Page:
There will be no winners once Detroit enters bankruptcy. Those who were promised health and retirement benefits are going to be faced with stark painful reality. Bondholders are going to take a massive haircut. Those residents still living there will have to tighten their belts still further.

 

 

If Washington D.C.'s Mayor Vincent Gray doesn't veto a discriminatory minimum-wage law targeted at Walmart, the retailer is likely to shrug, and find other friendlier places to do business.

There are political costs as well, but the 75 percent reduction in Americans' standard of living shows just how costly the regulatory state has been for the country over the last 56 years. By Bob Adelmann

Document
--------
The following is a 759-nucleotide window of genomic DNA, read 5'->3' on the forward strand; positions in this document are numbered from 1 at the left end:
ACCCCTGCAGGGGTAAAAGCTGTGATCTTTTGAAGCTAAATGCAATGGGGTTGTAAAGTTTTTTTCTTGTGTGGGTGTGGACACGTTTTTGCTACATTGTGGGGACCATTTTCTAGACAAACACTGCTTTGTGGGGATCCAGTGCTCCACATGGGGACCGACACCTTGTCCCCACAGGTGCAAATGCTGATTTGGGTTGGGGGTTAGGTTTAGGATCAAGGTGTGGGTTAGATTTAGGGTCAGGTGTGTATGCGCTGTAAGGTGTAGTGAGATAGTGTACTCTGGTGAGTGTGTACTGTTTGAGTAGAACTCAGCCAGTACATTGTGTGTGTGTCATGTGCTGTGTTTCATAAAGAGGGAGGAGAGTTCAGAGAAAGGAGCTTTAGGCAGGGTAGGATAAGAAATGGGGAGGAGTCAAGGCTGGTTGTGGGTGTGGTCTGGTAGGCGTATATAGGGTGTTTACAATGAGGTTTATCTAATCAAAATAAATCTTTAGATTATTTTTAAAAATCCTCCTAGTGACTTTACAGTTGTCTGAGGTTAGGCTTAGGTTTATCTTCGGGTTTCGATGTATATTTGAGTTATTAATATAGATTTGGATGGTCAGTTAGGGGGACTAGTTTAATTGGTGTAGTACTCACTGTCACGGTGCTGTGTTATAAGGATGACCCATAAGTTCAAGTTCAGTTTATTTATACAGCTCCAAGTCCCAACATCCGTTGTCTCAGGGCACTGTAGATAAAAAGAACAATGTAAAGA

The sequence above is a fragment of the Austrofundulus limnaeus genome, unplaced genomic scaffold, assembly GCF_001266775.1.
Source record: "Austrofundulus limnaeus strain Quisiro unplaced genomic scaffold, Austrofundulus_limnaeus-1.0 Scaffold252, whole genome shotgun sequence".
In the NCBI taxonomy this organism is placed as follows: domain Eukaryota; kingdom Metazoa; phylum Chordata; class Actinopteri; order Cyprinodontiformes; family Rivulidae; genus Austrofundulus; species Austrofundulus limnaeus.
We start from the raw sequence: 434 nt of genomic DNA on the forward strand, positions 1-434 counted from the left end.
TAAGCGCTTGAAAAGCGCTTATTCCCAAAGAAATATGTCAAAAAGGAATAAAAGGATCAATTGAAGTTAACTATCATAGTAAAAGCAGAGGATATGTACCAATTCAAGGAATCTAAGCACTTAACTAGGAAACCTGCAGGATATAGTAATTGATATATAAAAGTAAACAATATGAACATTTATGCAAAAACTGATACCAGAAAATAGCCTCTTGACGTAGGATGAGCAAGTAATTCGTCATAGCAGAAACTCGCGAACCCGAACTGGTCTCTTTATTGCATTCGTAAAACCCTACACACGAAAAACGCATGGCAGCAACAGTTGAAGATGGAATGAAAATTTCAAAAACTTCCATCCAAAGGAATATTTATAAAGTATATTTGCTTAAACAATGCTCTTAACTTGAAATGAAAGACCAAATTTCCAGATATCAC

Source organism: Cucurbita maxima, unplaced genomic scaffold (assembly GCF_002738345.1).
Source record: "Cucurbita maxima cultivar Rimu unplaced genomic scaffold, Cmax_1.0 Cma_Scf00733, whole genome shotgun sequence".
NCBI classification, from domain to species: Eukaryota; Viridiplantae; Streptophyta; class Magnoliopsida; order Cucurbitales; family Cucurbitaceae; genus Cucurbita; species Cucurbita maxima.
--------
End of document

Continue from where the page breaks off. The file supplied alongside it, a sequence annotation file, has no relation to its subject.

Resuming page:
A closer look behind the Conference Board's rosy consumer confidence survey released on Monday reveals an economy, at the individual and family level, that hardly merits such optimism.

The Rockefeller Foundation, mega-banks, and even taxpayers via the U.S. Agency for International Development (USAID) have provided millions of dollars toward pushing a new type of “socially responsible” corporate structure known as the “benefit corporation.” More than 15 states have already signed on. Critics, however, say the scheme will further undermine what remains of the market system while promoting deeply controversial United Nations Agenda 21-linked notions of “sustainable development.”

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